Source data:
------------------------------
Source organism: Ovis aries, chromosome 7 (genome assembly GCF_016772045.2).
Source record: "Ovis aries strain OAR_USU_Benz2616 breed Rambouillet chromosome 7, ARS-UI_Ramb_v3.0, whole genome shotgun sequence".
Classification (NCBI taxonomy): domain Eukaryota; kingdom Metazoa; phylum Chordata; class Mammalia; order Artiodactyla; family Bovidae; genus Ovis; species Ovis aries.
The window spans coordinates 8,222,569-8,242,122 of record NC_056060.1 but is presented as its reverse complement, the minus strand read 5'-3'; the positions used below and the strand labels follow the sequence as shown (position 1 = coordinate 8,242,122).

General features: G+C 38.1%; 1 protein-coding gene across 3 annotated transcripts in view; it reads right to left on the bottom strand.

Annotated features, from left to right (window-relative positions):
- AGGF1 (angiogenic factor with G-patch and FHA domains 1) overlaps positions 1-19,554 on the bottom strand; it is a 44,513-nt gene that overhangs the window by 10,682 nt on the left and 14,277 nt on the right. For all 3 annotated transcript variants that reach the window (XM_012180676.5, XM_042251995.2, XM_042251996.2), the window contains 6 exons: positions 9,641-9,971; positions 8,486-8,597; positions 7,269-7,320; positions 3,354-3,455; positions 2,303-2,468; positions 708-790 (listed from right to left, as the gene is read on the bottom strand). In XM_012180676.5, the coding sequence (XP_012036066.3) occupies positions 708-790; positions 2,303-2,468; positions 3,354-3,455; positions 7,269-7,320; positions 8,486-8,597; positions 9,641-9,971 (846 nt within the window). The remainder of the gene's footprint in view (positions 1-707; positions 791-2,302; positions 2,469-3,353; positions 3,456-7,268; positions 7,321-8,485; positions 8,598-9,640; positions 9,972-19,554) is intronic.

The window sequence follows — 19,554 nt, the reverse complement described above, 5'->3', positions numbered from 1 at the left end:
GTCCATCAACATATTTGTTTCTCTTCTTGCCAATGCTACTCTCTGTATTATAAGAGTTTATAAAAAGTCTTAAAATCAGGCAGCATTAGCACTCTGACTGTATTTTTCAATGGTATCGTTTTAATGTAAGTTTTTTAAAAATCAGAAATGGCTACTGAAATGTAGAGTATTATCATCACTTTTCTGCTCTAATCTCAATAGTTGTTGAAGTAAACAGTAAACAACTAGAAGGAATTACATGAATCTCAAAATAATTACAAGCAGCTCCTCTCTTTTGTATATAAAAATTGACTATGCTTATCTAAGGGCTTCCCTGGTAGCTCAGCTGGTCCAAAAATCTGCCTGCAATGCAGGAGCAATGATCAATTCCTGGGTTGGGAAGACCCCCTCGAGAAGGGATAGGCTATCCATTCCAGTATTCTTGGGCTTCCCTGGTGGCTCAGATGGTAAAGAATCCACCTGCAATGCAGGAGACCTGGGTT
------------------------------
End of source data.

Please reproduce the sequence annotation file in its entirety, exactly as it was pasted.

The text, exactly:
Source organism: Ovis aries, chromosome 7 (genome assembly GCF_016772045.2).
Source record: "Ovis aries strain OAR_USU_Benz2616 breed Rambouillet chromosome 7, ARS-UI_Ramb_v3.0, whole genome shotgun sequence".
Classification (NCBI taxonomy): domain Eukaryota; kingdom Metazoa; phylum Chordata; class Mammalia; order Artiodactyla; family Bovidae; genus Ovis; species Ovis aries.
The window spans coordinates 8,222,569-8,242,122 of record NC_056060.1 but is presented as its reverse complement, the minus strand read 5'-3'; the positions used below and the strand labels follow the sequence as shown (position 1 = coordinate 8,242,122).

General features: G+C 38.1%; 1 protein-coding gene across 3 annotated transcripts in view; it reads right to left on the bottom strand.

Annotated features, from left to right (window-relative positions):
- AGGF1 (angiogenic factor with G-patch and FHA domains 1) overlaps positions 1-19,554 on the bottom strand; it is a 44,513-nt gene that overhangs the window by 10,682 nt on the left and 14,277 nt on the right. For all 3 annotated transcript variants that reach the window (XM_012180676.5, XM_042251995.2, XM_042251996.2), the window contains 6 exons: positions 9,641-9,971; positions 8,486-8,597; positions 7,269-7,320; positions 3,354-3,455; positions 2,303-2,468; positions 708-790 (listed from right to left, as the gene is read on the bottom strand). In XM_012180676.5, the coding sequence (XP_012036066.3) occupies positions 708-790; positions 2,303-2,468; positions 3,354-3,455; positions 7,269-7,320; positions 8,486-8,597; positions 9,641-9,971 (846 nt within the window). The remainder of the gene's footprint in view (positions 1-707; positions 791-2,302; positions 2,469-3,353; positions 3,456-7,268; positions 7,321-8,485; positions 8,598-9,640; positions 9,972-19,554) is intronic.

The window sequence follows — 19,554 nt, the reverse complement described above, 5'->3', positions numbered from 1 at the left end:
GTCCATCAACATATTTGTTTCTCTTCTTGCCAATGCTACTCTCTGTATTATAAGAGTTTATAAAAAGTCTTAAAATCAGGCAGCATTAGCACTCTGACTGTATTTTTCAATGGTATCGTTTTAATGTAAGTTTTTTAAAAATCAGAAATGGCTACTGAAATGTAGAGTATTATCATCACTTTTCTGCTCTAATCTCAATAGTTGTTGAAGTAAACAGTAAACAACTAGAAGGAATTACATGAATCTCAAAATAATTACAAGCAGCTCCTCTCTTTTGTATATAAAAATTGACTATGCTTATCTAAGGGCTTCCCTGGTAGCTCAGCTGGTCCAAAAATCTGCCTGCAATGCAGGAGCAATGATCAATTCCTGGGTTGGGAAGACCCCCTCGAGAAGGGATAGGCTATCCATTCCAGTATTCTTGGGCTTCCCTGGTGGCTCAGATGGTAAAGAATCCACCTGCAATGCAGGAGACCTGGGTT